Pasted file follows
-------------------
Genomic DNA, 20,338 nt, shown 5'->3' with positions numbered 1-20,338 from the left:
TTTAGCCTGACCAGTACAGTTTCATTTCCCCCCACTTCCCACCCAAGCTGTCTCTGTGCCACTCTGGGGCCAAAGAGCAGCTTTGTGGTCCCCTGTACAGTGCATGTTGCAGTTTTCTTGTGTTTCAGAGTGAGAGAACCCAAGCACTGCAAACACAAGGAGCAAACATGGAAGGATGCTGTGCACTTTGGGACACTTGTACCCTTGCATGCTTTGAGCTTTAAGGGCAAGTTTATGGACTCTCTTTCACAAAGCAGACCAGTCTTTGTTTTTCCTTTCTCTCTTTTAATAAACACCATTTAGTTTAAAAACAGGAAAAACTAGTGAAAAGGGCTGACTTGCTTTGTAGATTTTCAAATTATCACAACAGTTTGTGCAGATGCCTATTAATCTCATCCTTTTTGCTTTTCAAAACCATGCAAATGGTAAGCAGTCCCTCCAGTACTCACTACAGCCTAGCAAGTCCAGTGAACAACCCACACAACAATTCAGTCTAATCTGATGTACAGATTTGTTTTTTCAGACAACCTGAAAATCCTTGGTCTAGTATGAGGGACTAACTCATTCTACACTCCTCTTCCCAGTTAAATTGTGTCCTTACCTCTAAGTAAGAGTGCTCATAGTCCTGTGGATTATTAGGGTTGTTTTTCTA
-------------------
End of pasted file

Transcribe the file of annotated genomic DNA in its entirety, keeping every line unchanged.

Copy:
Genomic DNA, 20,338 nt, shown 5'->3' with positions numbered 1-20,338 from the left:
TTTAGCCTGACCAGTACAGTTTCATTTCCCCCCACTTCCCACCCAAGCTGTCTCTGTGCCACTCTGGGGCCAAAGAGCAGCTTTGTGGTCCCCTGTACAGTGCATGTTGCAGTTTTCTTGTGTTTCAGAGTGAGAGAACCCAAGCACTGCAAACACAAGGAGCAAACATGGAAGGATGCTGTGCACTTTGGGACACTTGTACCCTTGCATGCTTTGAGCTTTAAGGGCAAGTTTATGGACTCTCTTTCACAAAGCAGACCAGTCTTTGTTTTTCCTTTCTCTCTTTTAATAAACACCATTTAGTTTAAAAACAGGAAAAACTAGTGAAAAGGGCTGACTTGCTTTGTAGATTTTCAAATTATCACAACAGTTTGTGCAGATGCCTATTAATCTCATCCTTTTTGCTTTTCAAAACCATGCAAATGGTAAGCAGTCCCTCCAGTACTCACTACAGCCTAGCAAGTCCAGTGAACAACCCACACAACAATTCAGTCTAATCTGATGTACAGATTTGTTTTTTCAGACAACCTGAAAATCCTTGGTCTAGTATGAGGGACTAACTCATTCTACACTCCTCTTCCCAGTTAAATTGTGTCCTTACCTCTAAGTAAGAGTGCTCATAGTCCTGTGGATTATTAGGGTTGTTTTTCTA